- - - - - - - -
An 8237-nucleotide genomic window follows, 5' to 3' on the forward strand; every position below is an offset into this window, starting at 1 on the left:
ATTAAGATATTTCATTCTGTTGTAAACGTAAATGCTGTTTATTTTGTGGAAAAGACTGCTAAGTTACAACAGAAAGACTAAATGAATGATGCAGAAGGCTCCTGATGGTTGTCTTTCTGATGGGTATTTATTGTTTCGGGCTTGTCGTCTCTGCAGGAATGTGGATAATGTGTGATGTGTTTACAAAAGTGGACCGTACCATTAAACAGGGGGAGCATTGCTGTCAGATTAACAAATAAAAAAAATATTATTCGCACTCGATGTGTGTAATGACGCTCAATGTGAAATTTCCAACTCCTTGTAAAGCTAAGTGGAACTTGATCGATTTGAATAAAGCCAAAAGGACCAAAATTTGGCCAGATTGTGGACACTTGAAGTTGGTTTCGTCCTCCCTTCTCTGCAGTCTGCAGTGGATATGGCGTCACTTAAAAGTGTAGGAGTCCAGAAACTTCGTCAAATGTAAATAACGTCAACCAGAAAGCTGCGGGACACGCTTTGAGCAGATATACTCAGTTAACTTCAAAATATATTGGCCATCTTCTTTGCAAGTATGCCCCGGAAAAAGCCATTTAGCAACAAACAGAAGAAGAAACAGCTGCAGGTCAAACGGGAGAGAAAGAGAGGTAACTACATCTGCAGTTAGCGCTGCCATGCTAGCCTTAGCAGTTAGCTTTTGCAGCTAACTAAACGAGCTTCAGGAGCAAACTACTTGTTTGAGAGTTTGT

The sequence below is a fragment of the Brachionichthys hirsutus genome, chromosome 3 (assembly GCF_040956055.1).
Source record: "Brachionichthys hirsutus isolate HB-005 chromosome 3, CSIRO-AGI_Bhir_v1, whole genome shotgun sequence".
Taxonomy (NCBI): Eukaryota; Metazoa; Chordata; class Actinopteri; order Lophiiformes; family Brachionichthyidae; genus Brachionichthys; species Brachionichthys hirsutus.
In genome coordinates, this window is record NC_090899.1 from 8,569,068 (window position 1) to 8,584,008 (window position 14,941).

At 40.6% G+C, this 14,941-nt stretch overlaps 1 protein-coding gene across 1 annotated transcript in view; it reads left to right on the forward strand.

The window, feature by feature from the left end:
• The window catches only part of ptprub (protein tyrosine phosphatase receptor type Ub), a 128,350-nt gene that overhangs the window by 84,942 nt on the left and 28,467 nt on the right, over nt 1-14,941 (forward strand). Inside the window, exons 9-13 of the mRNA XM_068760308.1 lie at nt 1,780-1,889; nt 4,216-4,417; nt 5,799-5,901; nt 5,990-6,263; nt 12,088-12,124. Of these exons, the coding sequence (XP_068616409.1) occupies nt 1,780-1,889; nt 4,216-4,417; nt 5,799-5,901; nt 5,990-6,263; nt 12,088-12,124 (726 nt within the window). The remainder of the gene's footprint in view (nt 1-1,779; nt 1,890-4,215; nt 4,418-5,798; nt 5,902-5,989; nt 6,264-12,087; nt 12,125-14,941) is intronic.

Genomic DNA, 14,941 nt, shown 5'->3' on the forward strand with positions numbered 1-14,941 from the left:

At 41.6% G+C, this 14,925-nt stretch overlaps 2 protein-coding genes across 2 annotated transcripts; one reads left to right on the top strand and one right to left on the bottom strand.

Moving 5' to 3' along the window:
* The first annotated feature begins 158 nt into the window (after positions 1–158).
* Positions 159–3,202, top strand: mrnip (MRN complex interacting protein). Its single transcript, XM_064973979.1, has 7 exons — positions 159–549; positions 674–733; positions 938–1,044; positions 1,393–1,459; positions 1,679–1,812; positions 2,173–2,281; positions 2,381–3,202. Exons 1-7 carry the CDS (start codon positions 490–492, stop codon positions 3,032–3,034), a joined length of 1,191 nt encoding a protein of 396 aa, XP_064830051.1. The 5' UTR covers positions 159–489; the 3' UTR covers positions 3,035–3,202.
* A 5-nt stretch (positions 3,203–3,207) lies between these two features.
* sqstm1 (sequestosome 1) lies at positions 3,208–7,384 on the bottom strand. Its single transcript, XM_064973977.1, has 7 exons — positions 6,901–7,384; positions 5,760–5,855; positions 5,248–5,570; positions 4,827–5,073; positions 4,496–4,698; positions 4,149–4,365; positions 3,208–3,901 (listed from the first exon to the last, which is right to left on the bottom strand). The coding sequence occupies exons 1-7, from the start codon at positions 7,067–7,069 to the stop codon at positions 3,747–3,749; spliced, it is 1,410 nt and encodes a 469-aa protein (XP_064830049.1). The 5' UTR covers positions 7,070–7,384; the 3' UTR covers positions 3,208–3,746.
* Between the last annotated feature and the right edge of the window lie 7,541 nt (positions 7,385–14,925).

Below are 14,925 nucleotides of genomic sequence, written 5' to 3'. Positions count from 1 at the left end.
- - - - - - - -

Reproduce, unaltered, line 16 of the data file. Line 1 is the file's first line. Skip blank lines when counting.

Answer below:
* sqstm1 (sequestosome 1) lies at positions 3,208–7,384 on the bottom strand. Its single transcript, XM_064973977.1, has 7 exons — positions 6,901–7,384; positions 5,760–5,855; positions 5,248–5,570; positions 4,827–5,073; positions 4,496–4,698; positions 4,149–4,365; positions 3,208–3,901 (listed from the first exon to the last, which is right to left on the bottom strand). The coding sequence occupies exons 1-7, from the start codon at positions 7,067–7,069 to the stop codon at positions 3,747–3,749; spliced, it is 1,410 nt and encodes a 469-aa protein (XP_064830049.1). The 5' UTR covers positions 7,070–7,384; the 3' UTR covers positions 3,208–3,746.